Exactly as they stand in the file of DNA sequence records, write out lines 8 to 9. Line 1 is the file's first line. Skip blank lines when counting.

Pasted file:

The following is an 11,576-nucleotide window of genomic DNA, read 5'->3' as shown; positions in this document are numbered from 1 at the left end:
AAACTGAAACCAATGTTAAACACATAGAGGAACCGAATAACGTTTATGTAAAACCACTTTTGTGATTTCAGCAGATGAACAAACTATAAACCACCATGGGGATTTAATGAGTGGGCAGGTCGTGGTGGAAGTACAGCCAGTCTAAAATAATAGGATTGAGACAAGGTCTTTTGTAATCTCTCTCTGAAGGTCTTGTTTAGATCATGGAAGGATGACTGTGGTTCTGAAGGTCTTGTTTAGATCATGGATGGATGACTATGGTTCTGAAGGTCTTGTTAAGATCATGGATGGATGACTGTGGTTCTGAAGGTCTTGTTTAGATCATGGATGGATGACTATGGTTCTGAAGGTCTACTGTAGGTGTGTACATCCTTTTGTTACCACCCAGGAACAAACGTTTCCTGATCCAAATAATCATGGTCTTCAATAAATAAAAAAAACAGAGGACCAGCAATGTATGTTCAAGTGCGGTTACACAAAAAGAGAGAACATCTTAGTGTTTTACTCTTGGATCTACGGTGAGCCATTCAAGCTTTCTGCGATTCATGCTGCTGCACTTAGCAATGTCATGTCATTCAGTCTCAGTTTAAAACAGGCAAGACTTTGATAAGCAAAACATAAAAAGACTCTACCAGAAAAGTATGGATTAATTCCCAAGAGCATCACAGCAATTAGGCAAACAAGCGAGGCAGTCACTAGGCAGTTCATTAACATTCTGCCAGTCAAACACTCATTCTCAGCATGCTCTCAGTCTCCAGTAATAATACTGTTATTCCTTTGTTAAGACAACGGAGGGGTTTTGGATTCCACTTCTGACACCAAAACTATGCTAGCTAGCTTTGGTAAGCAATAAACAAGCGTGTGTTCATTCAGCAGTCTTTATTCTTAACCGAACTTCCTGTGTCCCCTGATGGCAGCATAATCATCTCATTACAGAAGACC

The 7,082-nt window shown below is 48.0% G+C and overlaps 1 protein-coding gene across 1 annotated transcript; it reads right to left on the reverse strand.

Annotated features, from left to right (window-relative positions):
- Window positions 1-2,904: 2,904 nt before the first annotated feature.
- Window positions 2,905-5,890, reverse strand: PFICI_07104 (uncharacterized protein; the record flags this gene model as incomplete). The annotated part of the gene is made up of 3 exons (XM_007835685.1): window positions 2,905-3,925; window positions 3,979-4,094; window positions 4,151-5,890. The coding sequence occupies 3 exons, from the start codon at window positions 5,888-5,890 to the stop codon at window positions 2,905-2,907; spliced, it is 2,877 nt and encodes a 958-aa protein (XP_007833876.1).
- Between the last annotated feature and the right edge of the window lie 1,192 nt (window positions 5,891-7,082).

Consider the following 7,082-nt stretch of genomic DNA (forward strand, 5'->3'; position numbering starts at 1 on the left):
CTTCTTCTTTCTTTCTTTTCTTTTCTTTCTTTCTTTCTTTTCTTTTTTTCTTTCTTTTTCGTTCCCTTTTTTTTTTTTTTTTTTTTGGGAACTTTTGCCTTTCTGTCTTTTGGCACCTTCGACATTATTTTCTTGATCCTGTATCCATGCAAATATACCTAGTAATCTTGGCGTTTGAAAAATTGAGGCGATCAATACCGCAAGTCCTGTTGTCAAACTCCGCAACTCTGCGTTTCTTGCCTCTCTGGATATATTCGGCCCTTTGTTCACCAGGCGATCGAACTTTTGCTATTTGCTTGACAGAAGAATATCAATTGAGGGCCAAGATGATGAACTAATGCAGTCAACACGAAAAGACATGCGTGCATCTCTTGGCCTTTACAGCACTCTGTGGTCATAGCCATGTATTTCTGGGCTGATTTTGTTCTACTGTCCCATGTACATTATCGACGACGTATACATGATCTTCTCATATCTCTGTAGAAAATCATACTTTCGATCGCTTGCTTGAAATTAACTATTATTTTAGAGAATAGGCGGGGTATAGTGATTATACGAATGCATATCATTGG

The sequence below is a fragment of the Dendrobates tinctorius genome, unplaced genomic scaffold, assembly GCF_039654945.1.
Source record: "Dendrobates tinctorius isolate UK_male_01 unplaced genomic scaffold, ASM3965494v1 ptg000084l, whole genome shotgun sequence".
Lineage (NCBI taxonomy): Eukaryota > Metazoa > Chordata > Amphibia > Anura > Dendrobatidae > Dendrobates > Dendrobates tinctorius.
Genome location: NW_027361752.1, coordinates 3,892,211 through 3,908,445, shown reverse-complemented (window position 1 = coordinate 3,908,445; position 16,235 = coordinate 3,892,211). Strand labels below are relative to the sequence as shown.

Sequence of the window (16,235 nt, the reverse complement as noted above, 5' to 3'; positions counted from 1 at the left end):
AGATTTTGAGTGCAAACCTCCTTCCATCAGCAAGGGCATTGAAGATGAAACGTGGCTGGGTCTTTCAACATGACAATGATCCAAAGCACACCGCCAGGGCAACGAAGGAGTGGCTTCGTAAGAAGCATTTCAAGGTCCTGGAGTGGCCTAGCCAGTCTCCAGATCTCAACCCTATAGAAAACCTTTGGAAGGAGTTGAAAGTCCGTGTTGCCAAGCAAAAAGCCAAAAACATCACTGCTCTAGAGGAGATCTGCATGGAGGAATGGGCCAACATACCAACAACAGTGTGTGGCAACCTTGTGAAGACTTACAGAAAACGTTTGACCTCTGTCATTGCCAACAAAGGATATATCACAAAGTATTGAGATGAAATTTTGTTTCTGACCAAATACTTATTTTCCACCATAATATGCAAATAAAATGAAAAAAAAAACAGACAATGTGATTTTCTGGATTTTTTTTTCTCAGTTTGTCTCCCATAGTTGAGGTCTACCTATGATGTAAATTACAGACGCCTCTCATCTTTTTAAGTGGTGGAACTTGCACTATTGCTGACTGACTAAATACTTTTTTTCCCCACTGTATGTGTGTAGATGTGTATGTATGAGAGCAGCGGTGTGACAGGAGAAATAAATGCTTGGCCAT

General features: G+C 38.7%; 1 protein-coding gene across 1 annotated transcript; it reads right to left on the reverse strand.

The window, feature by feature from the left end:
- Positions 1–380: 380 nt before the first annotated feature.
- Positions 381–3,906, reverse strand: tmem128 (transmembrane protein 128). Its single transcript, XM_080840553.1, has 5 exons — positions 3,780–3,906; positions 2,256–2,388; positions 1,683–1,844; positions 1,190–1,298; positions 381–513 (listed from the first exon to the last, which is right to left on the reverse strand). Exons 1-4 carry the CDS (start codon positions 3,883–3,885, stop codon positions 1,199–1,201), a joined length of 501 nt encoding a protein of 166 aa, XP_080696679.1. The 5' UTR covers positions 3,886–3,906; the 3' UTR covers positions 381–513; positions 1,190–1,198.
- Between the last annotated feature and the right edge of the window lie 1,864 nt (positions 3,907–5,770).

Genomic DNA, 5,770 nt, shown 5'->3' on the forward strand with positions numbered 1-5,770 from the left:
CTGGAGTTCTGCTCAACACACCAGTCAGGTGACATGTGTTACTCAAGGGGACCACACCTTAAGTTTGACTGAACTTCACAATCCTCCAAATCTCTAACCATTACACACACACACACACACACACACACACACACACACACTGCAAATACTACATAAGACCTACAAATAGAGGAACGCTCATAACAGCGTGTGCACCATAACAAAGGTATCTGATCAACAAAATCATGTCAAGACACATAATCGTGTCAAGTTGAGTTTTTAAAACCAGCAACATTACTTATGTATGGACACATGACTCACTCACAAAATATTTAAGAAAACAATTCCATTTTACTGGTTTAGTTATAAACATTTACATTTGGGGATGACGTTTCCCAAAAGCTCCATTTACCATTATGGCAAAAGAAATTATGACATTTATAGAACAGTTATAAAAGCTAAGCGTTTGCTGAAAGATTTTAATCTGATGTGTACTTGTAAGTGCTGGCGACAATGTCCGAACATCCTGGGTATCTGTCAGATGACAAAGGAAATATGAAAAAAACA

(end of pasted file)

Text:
Consider the following 7,082-nt stretch of genomic DNA (forward strand, 5'->3'; position numbering starts at 1 on the left):
CTTCTTCTTTCTTTCTTTTCTTTTCTTTCTTTCTTTCTTTTCTTTTTTTCTTTCTTTTTCGTTCCCTTTTTTTTTTTTTTTTTTTTGGGAACTTTTGCCTTTCTGTCTTTTGGCACCTTCGACATTATTTTCTTGATCCTGTATCCATGCAAATATACCTAGTAATCTTGGCGTTTGAAAAATTGAGGCGATCAATACCGCAAGTCCTGTTGTCAAACTCCGCAACTCTGCGTTTCTTGCCTCTCTGGATATATTCGGCCCTTTGTTCACCAGGCGATCGAACTTTTGCTATTTGCTTGACAGAAGAATATCAATTGAGGGCCAAGATGATGAACTAATGCAGTCAACACGAAAAGACATGCGTGCATCTCTTGGCCTTTACAGCACTCTGTGGTCATAGCCATGTATTTCTGGGCTGATTTTGTTCTACTGTCCCATGTACATTATCGACGACGTATACATGATCTTCTCATATCTCTGTAGAAAATCATACTTTCGATCGCTTGCTTGAAATTAACTATTATTTTAGAGAATAGGCGGGGTATAGTGATTATACGAATGCATATCATTGG